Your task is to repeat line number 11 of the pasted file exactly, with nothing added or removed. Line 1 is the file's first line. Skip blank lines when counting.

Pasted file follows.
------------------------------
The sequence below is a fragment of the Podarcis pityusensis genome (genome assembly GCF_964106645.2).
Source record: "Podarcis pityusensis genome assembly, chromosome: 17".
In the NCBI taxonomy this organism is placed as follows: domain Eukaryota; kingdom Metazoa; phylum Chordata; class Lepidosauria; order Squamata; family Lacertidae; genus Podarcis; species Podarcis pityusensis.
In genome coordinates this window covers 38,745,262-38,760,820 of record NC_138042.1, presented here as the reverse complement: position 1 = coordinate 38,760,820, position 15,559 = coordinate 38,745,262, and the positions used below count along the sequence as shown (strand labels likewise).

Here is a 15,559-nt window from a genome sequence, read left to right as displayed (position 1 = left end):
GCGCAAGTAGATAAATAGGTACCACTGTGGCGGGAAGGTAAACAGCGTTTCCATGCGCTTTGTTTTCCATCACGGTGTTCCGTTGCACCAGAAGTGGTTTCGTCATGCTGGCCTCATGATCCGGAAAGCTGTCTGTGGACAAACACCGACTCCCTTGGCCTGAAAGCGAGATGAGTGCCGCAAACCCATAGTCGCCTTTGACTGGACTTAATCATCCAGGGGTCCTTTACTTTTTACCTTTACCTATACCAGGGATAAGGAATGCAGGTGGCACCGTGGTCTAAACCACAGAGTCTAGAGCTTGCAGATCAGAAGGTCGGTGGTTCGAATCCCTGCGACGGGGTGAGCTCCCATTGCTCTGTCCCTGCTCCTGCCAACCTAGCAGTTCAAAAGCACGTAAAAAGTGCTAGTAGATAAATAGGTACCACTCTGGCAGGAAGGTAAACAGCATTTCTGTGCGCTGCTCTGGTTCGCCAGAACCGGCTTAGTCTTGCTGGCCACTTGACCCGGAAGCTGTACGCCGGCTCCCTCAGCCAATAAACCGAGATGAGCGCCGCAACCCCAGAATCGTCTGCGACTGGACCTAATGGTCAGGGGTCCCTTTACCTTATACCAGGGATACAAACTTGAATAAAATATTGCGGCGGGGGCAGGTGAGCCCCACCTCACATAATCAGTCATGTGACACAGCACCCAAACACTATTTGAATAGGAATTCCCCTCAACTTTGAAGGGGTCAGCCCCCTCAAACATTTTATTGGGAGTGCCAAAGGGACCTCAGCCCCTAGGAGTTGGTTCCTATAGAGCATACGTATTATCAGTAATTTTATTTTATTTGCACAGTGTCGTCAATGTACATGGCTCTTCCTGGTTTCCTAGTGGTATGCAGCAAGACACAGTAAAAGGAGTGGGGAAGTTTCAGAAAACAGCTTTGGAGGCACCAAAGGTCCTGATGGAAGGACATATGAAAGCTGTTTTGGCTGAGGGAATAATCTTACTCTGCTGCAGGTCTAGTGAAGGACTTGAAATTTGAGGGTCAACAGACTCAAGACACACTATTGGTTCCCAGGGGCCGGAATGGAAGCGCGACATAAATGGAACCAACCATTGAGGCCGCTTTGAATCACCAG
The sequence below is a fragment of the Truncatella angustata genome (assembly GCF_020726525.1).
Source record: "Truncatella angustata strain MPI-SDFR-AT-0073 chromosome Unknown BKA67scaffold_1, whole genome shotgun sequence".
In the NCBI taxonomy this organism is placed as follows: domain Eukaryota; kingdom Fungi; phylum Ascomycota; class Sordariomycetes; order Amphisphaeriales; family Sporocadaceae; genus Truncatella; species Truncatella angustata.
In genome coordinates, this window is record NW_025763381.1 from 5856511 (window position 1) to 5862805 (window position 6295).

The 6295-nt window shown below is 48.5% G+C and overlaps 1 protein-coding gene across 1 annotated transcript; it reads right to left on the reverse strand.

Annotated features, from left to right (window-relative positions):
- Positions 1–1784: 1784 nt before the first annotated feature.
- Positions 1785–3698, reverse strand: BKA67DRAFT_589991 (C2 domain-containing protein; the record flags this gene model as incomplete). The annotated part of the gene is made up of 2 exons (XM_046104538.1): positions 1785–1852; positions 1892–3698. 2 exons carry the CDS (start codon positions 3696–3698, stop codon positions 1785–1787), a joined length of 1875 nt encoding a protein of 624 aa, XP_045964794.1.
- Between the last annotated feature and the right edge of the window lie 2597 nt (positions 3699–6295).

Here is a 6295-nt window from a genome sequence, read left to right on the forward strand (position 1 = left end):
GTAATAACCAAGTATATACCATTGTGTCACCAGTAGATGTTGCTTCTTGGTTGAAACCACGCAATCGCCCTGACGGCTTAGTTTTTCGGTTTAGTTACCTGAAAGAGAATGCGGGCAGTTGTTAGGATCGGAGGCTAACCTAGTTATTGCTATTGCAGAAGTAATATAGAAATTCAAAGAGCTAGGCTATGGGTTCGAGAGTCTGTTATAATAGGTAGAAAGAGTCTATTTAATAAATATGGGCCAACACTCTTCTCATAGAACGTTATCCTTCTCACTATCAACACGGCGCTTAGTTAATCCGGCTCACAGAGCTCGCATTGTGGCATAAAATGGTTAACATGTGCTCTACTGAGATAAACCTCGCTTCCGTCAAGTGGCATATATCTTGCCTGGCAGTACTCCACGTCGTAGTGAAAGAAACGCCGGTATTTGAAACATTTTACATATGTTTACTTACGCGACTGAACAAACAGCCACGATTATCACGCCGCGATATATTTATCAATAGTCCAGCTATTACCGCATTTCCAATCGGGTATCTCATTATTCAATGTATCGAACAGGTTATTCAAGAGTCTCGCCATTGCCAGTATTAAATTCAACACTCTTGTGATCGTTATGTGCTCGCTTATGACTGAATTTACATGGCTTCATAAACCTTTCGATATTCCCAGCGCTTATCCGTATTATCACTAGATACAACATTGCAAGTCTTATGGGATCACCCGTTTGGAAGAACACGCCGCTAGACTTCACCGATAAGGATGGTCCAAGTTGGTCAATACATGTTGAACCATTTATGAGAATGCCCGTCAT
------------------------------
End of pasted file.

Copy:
The 6295-nt window shown below is 48.5% G+C and overlaps 1 protein-coding gene across 1 annotated transcript; it reads right to left on the reverse strand.